Research grant: RF President’s Grant (МК-4450.2012.6)
Project coordinator: Ivan Zabaev
Research team: Elena Prutskova, Daria Oreshina, Melkumyan Elena
Duration of the project: 2012 -2013
In western countries, religious organizations actively participate in dealing with social problems. For example, a special bureau was established in the US government by the administration of George Bush, Jr., for cooperation with community and religious organizations (faith-based initiatives). A great proportion of social work in Germany is carried out by nongovernmental organizations. The major service providers of this kind are united in six charitable unions, two of them established and financed by religious organizations: Caritas and Diakonia.
Despite the absence of a well-developed and legally founded partnership between the state and the Russian Orthodox Church in the field of social policy, there are nevertheless numerous examples of effective social initiatives at the level of parishes (religious communities) in Russia, able to mobilize the active part of Church members and sympathizers. The resource base for such an activity is primarily time, labor and facilities of Church members and sympathizers. Sometimes partner organizations from nonprofit sector, governmental and business structures also make their contributions. On the basis of such partnership, large-scale charitable initiatives are organized which are capable of mobilizing a considerable proportion of the Russian population. The social activity of the Church at the level of parishes is an example of civic self-organization for dealing with social problems at the grass roots.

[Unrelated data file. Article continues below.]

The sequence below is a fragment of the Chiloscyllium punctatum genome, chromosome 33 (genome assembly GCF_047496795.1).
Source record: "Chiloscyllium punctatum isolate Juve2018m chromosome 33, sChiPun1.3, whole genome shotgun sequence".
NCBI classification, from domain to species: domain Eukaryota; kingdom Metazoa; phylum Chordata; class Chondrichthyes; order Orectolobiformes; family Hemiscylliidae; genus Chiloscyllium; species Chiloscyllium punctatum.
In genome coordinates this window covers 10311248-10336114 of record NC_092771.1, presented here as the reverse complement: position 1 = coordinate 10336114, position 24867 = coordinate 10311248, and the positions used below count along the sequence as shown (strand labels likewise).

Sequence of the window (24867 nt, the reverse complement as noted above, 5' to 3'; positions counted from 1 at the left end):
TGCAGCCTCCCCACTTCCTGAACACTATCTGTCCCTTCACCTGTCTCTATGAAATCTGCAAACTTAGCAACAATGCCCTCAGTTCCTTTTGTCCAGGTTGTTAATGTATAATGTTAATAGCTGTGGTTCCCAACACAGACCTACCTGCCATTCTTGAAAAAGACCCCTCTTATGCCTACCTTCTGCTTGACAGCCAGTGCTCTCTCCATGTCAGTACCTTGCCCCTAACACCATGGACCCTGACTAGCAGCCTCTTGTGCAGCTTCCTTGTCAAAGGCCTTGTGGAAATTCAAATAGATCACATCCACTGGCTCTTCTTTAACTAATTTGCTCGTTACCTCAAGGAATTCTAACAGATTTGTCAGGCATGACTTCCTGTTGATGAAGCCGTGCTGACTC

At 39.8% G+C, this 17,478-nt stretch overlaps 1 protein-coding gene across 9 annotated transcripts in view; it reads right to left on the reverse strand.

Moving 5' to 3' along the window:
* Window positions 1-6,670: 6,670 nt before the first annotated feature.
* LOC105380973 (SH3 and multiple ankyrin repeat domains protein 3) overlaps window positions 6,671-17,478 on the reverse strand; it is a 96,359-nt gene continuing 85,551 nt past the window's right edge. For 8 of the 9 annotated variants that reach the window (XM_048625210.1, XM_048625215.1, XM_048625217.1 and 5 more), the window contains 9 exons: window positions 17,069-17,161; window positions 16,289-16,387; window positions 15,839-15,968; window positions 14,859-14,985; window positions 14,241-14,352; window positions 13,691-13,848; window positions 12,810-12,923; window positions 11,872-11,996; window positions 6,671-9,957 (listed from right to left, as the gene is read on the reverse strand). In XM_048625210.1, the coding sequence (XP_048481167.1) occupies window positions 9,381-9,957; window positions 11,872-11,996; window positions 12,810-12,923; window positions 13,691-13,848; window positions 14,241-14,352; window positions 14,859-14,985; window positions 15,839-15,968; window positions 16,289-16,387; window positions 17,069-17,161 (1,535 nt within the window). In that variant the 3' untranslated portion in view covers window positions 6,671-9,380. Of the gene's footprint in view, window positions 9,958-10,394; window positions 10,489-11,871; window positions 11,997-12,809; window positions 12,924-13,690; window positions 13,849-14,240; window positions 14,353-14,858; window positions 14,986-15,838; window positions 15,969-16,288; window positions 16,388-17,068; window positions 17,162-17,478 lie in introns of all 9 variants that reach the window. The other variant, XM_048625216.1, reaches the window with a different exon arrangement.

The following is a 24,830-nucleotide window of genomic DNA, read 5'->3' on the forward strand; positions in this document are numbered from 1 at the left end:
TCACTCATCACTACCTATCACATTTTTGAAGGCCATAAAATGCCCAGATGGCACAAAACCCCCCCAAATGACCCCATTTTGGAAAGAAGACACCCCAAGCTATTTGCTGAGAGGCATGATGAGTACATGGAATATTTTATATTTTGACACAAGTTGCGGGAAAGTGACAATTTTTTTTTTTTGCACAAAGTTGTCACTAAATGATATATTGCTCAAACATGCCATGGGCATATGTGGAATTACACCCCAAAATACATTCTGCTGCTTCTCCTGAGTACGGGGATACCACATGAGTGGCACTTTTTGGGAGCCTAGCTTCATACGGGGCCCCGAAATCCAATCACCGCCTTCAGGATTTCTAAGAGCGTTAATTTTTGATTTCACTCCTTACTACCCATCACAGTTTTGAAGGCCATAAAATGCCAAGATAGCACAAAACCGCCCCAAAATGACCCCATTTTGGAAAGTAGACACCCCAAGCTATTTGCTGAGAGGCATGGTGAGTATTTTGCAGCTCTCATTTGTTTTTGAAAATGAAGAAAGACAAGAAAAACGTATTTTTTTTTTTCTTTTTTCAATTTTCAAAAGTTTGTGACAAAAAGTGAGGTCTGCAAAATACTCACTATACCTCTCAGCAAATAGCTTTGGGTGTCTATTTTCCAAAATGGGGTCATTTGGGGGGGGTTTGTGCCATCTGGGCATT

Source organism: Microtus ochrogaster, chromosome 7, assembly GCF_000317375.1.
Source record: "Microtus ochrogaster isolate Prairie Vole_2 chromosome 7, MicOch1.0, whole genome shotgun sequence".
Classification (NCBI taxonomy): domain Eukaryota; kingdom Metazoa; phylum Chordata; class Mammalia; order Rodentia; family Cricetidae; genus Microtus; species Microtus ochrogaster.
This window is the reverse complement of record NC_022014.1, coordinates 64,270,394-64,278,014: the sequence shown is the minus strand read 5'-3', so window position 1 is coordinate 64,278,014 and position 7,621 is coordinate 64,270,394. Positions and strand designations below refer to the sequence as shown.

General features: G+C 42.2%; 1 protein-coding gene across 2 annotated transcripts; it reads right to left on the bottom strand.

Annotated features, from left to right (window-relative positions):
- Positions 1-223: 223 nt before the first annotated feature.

If we turn to the individual level, we will find that members of church communities differ from the average population in a number of significant parameters. Especially noticeable is the difference in practices of mutual support. Most frequently this can be seen in the parishes where there is a strong community of active parishioners. The effectiveness of mobilization for community projects depends on the characteristics of social relations structure within the parish community and beyond. We suggest that mobilization of parishioners for a community project or solving a problem is a result of clergy and parishioners connections and ties activation. Social network analysis in this case would be the most appropriate analytical tool to describe this phenomenon.
Characteristics of the structure, as well as the organization, development, and mobilization of church community for social projects currently remain insufficiently understood. Our project aims at finding out how parish social network is structured and how it affects subjective well-being of parisioners.